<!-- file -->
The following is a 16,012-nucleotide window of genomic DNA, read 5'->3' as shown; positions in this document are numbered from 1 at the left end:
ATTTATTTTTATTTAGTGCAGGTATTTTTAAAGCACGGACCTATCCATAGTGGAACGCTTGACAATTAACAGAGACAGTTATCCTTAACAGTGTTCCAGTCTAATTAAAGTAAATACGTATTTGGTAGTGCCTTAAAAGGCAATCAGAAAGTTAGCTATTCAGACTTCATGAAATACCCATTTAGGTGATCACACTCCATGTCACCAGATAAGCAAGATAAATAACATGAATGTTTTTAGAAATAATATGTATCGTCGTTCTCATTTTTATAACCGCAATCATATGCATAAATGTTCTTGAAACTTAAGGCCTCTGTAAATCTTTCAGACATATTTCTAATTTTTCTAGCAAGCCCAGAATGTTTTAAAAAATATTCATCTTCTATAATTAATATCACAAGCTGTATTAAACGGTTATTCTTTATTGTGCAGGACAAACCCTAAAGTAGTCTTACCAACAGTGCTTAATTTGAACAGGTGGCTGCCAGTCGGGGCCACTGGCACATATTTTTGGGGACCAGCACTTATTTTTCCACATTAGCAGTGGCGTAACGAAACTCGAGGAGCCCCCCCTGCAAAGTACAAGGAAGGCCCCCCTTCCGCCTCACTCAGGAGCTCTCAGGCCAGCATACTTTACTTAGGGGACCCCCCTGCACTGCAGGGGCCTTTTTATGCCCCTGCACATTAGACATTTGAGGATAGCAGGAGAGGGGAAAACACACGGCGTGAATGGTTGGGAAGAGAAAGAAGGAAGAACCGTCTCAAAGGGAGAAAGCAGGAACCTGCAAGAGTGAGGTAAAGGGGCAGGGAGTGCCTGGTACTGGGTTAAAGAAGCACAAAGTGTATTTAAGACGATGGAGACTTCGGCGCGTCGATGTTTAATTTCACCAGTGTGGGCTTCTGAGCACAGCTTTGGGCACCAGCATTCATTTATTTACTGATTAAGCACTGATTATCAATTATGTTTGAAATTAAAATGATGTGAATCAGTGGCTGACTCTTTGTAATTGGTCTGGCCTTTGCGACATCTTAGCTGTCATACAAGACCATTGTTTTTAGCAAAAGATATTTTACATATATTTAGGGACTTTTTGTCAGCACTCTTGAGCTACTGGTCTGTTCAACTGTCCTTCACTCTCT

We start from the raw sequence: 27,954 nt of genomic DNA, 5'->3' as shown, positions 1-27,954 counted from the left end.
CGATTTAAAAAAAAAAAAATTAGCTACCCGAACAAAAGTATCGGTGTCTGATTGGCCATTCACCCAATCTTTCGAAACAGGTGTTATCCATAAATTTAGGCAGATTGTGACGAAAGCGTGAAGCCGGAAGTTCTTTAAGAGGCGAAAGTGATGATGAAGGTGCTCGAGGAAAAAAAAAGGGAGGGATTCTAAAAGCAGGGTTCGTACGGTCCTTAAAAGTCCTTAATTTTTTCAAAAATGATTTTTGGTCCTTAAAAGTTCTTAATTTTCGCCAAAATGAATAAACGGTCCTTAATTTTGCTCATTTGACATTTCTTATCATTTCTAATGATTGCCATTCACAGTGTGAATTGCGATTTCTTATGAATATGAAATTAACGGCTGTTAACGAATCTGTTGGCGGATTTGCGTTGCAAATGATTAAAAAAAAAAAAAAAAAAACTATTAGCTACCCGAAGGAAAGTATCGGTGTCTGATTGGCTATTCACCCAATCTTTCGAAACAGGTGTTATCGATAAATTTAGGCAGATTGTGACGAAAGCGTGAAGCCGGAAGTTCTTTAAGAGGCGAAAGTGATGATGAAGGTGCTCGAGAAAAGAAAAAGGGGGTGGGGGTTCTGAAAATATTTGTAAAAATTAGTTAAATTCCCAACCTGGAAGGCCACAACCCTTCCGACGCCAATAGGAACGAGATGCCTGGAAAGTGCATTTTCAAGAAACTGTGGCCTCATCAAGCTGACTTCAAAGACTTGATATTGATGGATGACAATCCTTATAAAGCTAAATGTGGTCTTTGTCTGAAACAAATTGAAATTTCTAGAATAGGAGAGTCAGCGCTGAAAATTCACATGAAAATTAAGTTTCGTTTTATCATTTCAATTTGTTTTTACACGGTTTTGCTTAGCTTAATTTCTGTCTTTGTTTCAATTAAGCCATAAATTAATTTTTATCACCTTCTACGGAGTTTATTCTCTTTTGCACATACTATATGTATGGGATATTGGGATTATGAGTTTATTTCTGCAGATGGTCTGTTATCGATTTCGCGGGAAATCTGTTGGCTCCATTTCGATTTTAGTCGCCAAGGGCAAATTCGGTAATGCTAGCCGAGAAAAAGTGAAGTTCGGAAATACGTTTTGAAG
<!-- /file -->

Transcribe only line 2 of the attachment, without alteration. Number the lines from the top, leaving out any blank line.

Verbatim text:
ATTTATTTTTATTTAGTGCAGGTATTTTTAAAGCACGGACCTATCCATAGTGGAACGCTTGACAATTAACAGAGACAGTTATCCTTAACAGTGTTCCAGTCTAATTAAAGTAAATACGTATTTGGTAGTGCCTTAAAAGGCAATCAGAAAGTTAGCTATTCAGACTTCATGAAATACCCATTTAGGTGATCACACTCCATGTCACCAGATAAGCAAGATAAATAACATGAATGTTTTTAGAAATAATATGTATCGTCGTTCTCATTTTTATAACCGCAATCATATGCATAAATGTTCTTGAAACTTAAGGCCTCTGTAAATCTTTCAGACATATTTCTAATTTTTCTAGCAAGCCCAGAATGTTTTAAAAAATATTCATCTTCTATAATTAATATCACAAGCTGTATTAAACGGTTATTCTTTATTGTGCAGGACAAACCCTAAAGTAGTCTTACCAACAGTGCTTAATTTGAACAGGTGGCTGCCAGTCGGGGCCACTGGCACATATTTTTGGGGACCAGCACTTATTTTTCCACATTAGCAGTGGCGTAACGAAACTCGAGGAGCCCCCCCTGCAAAGTACAAGGAAGGCCCCCCTTCCGCCTCACTCAGGAGCTCTCAGGCCAGCATACTTTACTTAGGGGACCCCCCTGCACTGCAGGGGCCTTTTTATGCCCCTGCACATTAGACATTTGAGGATAGCAGGAGAGGGGAAAACACACGGCGTGAATGGTTGGGAAGAGAAAGAAGGAAGAACCGTCTCAAAGGGAGAAAGCAGGAACCTGCAAGAGTGAGGTAAAGGGGCAGGGAGTGCCTGGTACTGGGTTAAAGAAGCACAAAGTGTATTTAAGACGATGGAGACTTCGGCGCGTCGATGTTTAATTTCACCAGTGTGGGCTTCTGAGCACAGCTTTGGGCACCAGCATTCATTTATTTACTGATTAAGCACTGATTATCAATTATGTTTGAAATTAAAATGATGTGAATCAGTGGCTGACTCTTTGTAATTGGTCTGGCCTTTGCGACATCTTAGCTGTCATACAAGACCATTGTTTTTAGCAAAAGATATTTTACATATATTTAGGGACTTTTTGTCAGCACTCTTGAGCTACTGGTCTGTTCAACTGTCCTTCACTCTCT